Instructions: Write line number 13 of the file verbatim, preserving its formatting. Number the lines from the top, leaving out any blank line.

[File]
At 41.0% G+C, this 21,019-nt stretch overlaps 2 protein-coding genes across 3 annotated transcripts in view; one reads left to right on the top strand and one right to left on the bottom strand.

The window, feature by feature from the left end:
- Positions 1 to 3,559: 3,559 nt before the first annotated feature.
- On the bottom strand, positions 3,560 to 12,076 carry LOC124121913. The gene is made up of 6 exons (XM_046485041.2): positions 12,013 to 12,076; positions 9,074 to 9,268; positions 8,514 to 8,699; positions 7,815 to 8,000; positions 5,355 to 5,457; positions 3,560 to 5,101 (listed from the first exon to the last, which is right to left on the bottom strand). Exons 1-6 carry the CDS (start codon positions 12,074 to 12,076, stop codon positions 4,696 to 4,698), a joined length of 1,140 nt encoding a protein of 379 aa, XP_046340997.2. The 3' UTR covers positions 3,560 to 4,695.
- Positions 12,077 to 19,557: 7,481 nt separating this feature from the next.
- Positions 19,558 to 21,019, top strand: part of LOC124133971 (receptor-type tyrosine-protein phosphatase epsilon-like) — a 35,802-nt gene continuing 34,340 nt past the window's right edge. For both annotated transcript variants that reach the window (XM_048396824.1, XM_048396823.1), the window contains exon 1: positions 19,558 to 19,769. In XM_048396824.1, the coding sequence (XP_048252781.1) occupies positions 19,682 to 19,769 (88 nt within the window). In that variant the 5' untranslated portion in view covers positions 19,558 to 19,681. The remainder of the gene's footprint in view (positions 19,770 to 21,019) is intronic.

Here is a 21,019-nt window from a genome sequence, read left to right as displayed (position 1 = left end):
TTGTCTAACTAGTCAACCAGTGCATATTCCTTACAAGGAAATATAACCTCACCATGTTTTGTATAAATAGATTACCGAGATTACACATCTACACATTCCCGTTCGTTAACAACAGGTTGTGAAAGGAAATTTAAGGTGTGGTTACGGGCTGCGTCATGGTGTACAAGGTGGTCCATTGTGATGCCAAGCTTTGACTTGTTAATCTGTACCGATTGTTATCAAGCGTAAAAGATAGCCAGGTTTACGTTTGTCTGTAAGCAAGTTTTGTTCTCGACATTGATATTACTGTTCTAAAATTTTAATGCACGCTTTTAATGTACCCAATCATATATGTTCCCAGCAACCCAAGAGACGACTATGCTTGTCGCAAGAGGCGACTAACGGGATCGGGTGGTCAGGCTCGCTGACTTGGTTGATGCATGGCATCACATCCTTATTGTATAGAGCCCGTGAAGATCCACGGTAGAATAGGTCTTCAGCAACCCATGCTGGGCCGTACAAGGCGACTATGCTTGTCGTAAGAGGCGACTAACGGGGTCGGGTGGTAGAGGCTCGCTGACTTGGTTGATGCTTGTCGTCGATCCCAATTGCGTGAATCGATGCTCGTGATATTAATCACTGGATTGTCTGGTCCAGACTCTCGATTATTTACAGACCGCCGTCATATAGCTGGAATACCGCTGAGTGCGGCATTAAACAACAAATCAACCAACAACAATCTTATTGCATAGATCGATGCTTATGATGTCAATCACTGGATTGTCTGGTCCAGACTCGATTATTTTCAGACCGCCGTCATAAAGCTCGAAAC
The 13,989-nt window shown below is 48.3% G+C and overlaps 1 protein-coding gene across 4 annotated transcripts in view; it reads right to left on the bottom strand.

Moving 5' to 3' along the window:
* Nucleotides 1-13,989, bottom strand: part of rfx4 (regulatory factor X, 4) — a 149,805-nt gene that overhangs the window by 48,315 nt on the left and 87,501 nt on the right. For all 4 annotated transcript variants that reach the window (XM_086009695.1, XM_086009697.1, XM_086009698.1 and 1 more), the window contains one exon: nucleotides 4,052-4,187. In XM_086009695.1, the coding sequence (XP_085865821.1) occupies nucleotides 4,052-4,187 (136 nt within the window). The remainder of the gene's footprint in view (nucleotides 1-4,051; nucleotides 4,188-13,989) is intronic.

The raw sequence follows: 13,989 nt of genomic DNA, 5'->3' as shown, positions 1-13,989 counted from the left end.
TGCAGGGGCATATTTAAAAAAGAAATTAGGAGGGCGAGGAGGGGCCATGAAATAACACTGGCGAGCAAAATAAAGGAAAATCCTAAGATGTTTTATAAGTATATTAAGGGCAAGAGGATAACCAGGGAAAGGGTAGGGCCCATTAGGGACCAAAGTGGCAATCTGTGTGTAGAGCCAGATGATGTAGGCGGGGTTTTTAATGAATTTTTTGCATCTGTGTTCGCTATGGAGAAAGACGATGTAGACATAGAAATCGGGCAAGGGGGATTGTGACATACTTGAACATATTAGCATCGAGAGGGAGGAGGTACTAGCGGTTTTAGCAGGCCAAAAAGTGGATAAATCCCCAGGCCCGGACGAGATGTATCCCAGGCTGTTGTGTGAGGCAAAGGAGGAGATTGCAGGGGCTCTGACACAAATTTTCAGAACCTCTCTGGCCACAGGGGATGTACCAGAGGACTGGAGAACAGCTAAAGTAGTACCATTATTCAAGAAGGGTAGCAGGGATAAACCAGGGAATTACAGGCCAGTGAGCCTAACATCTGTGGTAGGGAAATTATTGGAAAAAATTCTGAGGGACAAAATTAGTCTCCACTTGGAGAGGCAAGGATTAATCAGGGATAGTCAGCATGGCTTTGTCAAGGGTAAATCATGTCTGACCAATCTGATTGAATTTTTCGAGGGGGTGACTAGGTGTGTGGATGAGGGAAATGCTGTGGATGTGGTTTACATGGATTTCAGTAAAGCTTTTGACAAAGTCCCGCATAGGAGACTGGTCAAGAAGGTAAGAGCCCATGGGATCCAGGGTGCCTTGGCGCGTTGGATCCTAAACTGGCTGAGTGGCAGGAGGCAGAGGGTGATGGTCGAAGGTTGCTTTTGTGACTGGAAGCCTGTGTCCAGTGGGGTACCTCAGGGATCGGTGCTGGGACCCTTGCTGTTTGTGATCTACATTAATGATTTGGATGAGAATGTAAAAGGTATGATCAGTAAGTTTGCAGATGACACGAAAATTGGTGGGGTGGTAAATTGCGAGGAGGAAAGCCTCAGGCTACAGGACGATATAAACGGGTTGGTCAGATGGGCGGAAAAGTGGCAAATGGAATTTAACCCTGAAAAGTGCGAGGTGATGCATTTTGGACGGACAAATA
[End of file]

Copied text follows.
TGCAGGGGCATATTTAAAAAAGAAATTAGGAGGGCGAGGAGGGGCCATGAAATAACACTGGCGAGCAAAATAAAGGAAAATCCTAAGATGTTTTATAAGTATATTAAGGGCAAGAGGATAACCAGGGAAAGGGTAGGGCCCATTAGGGACCAAAGTGGCAATCTGTGTGTAGAGCCAGATGATGTAGGCGGGGTTTTTAATGAATTTTTTGCATCTGTGTTCGCTATGGAGAAAGACGATGTAGACATAGAAATCGGGCAAGGGGGATTGTGACATACTTGAACATATTAGCATCGAGAGGGAGGAGGTACTAGCGGTTTTAGCAGGCCAAAAAGTGGATAAATCCCCAGGCCCGGACGAGATGTATCCCAGGCTGTTGTGTGAGGCAAAGGAGGAGATTGCAGGGGCTCTGACACAAATTTTCAGAACCTCTCTGGCCACAGGGGATGTACCAGAGGACTGGAGAACAGCTAAAGTAGTACCATTATTCAAGAAGGGTAGCAGGGATAAACCAGGGAATTACAGGCCAGTGAGCCTAACATCTGTGGTAGGGAAATTATTGGAAAAAATTCTGAGGGACAAAATTAGTCTCCACTTGGAGAGGCAAGGATTAATCAGGGATAGTCAGCATGGCTTTGTCAAGGGTAAATCATGTCTGACCAATCTGATTGAATTTTTCGAGGGGGTGACTAGGTGTGTGGATGAGGGAAATGCTGTGGATGTGGTTTACATGGATTTCAGTAAAGCTTTTGACAAAGTCCCGCATAGGAGACTGGTCAAGAAGGTAAGAGCCCATGGGATCCAGGGTGCCTTGGCGCGTTGGATCCTAAACTGGCTGAGTGGCAGGAGGCAGAGGGTGATGGTCGAAGGTTGCTTTTGTGACTGGAAGCCTGTGTCCAGTGGGGTACCTCAGGGATCGGTGCTGGGACCCTTGCTGTTTGTGATCTACATTAATGATTTGGATGAGAATGTAAAAGGTATGATCAGTAAGTTTGCAGATGACACGAAAATTGGTGGGGTGGTAAATTGCGAGGAGGAAAGCCTCAGGCTACAGGACGATATAAACGGGTTGGTCAGATGGGCGGAAAAGTGGCAAATGGAATTTAACCCTGAAAAGTGCGAGGTGATGCATTTTGGACGGACAAATA